GCSE Factorising revision
A quick, oneoff masterclass in how to put things into brackets today  six methods of factorising you need to know to do well at GCSE maths.
(1) Common number
$3a + 6$
 two terms (letter and number, no squares)

you can divide them both by 3
 $3 \times a = 3a$

$3 \times 2 = 6$
 $3a + b = 3(a + 2)$
Try these:
$9b + 12$ $12c  8$ $90d + 15$ $7e  14$
(2) Common letter
$x^2  4x$
 two terms (lettersquared and letter)

you can divide them both by $x$
 $x \times x = x^2$

$x \times 4 = 4x$
 $x^2  4x = x(x4)$
Try these:
$b^2 + 9b$ $c^2  2c$ $d^2 + 10d$
(3) Common number and letter
$6x^2  4x$
 two terms (lettersquared and letter)

you can divide them both by $2x$
 $2x \times 3x = 6x^2$

$2x \times 2 = 4x$
 $6x^2  4x = 2x(3x2)$
Try these:
$2x^2 + 8x$ $3x^2  6x$ $4x^2  10x$
(4) Difference of two squares
$4x^2  25$
 two terms (both squares)

Use $(a+b)(ab) = a^2  b^2$
 $4x^2 = (2x)^2$, so $a = 2x$

$25 = 5^2$, so $b = 5$
 $4x^2  25 = (2x 5)(2x + 5)$
Try these:
$x^2  9$ $9x^2  1$ $4a^2  9b^2$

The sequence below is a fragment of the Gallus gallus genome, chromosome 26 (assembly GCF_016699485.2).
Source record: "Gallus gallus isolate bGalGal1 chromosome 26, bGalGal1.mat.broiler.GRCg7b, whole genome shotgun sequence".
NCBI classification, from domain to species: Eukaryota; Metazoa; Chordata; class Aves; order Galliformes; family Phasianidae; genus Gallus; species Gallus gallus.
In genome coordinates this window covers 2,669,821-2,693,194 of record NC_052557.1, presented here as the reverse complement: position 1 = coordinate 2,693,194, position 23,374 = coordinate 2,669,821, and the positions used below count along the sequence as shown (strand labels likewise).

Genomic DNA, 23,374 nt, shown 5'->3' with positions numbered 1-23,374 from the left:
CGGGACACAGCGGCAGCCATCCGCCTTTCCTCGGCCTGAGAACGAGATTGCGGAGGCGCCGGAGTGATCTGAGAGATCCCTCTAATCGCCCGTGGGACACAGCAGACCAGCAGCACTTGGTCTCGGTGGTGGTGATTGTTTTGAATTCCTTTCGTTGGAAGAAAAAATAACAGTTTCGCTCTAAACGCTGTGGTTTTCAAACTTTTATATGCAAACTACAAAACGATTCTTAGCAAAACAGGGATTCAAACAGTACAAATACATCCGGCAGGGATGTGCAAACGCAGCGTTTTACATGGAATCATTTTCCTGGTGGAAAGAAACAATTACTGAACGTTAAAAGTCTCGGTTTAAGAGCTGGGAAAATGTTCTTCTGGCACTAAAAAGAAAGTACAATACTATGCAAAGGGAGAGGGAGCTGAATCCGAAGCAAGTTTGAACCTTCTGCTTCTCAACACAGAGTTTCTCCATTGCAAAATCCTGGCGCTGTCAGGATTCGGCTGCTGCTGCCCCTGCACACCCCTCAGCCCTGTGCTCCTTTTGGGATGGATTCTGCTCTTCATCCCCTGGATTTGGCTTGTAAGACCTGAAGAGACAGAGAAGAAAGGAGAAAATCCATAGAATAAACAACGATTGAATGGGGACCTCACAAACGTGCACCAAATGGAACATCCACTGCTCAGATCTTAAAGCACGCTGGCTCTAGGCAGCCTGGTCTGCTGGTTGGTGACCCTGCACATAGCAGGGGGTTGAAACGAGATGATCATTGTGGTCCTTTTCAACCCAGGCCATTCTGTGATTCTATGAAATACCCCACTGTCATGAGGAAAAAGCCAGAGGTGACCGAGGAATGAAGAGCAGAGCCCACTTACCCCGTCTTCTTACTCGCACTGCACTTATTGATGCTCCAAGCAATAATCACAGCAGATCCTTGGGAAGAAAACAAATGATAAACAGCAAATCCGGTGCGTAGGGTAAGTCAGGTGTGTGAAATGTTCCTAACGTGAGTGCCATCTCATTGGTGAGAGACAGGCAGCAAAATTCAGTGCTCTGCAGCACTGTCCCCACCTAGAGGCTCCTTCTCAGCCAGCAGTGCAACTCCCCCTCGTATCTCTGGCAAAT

(5) Regular quadratic
$x^2  2x  15$
 Three terms (lettersquared, letter and number)

Look for two numbers $p$ and $q$ such that:
 $pq = 15$; and

$p+q = 2$. (Adding things in the middle would be the end of the Times!)
 Not too many possibilities that multiply to 15: 1 and 15, 3 and 5, 5 and 3, 15 and 1. Only 3 and 5 work.
 $x^2  2x  15 = (x+3)(x5)$
Try these:
$x^2 + 3x + 2$ $x^2  3x + 2$ $x^2 + 13x + 36$ $x^2 + 2x  35$
(6) Quadratic with a number in front
$4x^2 + 8x + 3$
 Three terms (lettersquared, letter and number)
 More difficult! Magic number is $4 \times 3 = 12$

Want two numbers $p$ and $q$ such that:
 $pq = 12$

$p + q = 8$
 2 and 6 work!
 Split up $8x$ as $2x + 6x$ and write out: $4x^2 + 2x + 6x + 3$
 Factorise first half: $2x(2x + 1)$
 Factorise second half: $3(2x + 1)$
 Combine: $(2x+3)(2x+1)$  phew!
Try these:
* $2x^2 + 3x + 1$ * $3y^2 + 8y  3$ * $4z^2 + 5z + 1$
* Edited 20160508 to correct wrong letters in last two questions. Thanks, Rosie, for pointing out my error.